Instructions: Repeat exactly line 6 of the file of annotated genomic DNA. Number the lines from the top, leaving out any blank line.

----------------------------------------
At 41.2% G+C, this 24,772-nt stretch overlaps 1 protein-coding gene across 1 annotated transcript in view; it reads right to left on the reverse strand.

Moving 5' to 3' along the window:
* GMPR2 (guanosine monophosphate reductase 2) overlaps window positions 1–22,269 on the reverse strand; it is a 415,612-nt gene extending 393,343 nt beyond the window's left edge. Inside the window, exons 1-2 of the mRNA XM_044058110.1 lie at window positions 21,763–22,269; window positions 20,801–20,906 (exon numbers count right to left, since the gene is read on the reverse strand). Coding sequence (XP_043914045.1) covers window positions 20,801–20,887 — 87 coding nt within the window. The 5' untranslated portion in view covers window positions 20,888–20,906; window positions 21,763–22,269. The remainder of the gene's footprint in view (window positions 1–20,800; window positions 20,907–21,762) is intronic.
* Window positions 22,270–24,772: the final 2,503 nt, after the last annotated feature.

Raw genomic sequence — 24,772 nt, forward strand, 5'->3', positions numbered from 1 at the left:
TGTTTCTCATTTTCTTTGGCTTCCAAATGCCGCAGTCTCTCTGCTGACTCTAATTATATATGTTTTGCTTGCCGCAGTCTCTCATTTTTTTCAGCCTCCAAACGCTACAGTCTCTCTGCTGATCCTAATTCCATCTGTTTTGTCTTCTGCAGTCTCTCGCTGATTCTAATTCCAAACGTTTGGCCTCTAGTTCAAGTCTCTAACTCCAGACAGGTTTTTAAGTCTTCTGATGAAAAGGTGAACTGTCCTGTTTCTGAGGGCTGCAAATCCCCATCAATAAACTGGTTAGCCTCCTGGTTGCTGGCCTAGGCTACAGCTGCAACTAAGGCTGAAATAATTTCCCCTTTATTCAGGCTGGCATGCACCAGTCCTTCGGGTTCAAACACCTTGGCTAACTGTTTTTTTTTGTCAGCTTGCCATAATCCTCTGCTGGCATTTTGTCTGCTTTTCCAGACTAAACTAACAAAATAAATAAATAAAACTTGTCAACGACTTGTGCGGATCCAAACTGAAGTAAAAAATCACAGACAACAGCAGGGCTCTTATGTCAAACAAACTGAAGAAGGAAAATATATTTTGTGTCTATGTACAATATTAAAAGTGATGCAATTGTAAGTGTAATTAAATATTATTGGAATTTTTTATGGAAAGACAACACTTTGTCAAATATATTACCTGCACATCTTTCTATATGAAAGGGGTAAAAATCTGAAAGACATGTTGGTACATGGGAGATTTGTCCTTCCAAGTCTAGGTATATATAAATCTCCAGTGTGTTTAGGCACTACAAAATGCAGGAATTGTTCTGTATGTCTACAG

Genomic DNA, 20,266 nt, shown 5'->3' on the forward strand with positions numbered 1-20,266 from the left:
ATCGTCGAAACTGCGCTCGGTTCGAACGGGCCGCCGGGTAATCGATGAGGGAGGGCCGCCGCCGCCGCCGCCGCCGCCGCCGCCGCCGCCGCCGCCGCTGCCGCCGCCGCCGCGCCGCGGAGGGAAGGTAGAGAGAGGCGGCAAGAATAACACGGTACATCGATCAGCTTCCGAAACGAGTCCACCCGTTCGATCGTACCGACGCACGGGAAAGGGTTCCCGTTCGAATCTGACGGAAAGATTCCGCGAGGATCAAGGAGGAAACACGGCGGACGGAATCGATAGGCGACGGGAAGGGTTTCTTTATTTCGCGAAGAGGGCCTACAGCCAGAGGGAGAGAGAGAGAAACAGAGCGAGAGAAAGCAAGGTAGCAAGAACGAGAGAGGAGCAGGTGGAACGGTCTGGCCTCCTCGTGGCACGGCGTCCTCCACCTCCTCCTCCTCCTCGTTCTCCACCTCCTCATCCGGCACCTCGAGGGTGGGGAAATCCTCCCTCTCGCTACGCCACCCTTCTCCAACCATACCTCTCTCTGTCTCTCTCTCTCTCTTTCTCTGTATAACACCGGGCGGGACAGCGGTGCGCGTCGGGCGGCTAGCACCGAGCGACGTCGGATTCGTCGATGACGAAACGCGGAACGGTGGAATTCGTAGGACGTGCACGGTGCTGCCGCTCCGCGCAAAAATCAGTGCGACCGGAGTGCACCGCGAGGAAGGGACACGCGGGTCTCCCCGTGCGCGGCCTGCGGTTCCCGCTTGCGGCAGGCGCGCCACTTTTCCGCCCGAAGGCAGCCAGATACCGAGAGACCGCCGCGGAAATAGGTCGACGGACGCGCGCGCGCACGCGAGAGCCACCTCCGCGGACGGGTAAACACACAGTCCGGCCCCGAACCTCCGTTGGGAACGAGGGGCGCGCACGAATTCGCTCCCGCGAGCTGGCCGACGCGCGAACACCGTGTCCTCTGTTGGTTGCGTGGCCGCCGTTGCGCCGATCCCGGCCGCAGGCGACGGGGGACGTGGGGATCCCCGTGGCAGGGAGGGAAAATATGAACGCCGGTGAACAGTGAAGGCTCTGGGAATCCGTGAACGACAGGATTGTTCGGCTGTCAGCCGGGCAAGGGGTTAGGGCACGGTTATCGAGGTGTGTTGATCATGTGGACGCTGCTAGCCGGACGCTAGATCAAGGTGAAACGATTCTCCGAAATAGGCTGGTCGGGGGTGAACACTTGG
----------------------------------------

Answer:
TGTTTCTCATTTTCTTTGGCTTCCAAATGCCGCAGTCTCTCTGCTGACTCTAATTATATATGTTTTGCTTGCCGCAGTCTCTCATTTTTTTCAGCCTCCAAACGCTACAGTCTCTCTGCTGATCCTAATTCCATCTGTTTTGTCTTCTGCAGTCTCTCGCTGATTCTAATTCCAAACGTTTGGCCTCTAGTTCAAGTCTCTAACTCCAGACAGGTTTTTAAGTCTTCTGATGAAAAGGTGAACTGTCCTGTTTCTGAGGGCTGCAAATCCCCATCAATAAACTGGTTAGCCTCCTGGTTGCTGGCCTAGGCTACAGCTGCAACTAAGGCTGAAATAATTTCCCCTTTATTCAGGCTGGCATGCACCAGTCCTTCGGGTTCAAACACCTTGGCTAACTGTTTTTTTTTGTCAGCTTGCCATAATCCTCTGCTGGCATTTTGTCTGCTTTTCCAGACTAAACTAACAAAATAAATAAATAAAACTTGTCAACGACTTGTGCGGATCCAAACTGAAGTAAAAAATCACAGACAACAGCAGGGCTCTTATGTCAAACAAACTGAAGAAGGAAAATATATTTTGTGTCTATGTACAATATTAAAAGTGATGCAATTGTAAGTGTAATTAAATATTATTGGAATTTTTTATGGAAAGACAACACTTTGTCAAATATATTACCTGCACATCTTTCTATATGAAAGGGGTAAAAATCTGAAAGACATGTTGGTACATGGGAGATTTGTCCTTCCAAGTCTAGGTATATATAAATCTCCAGTGTGTTTAGGCACTACAAAATGCAGGAATTGTTCTGTATGTCTACAG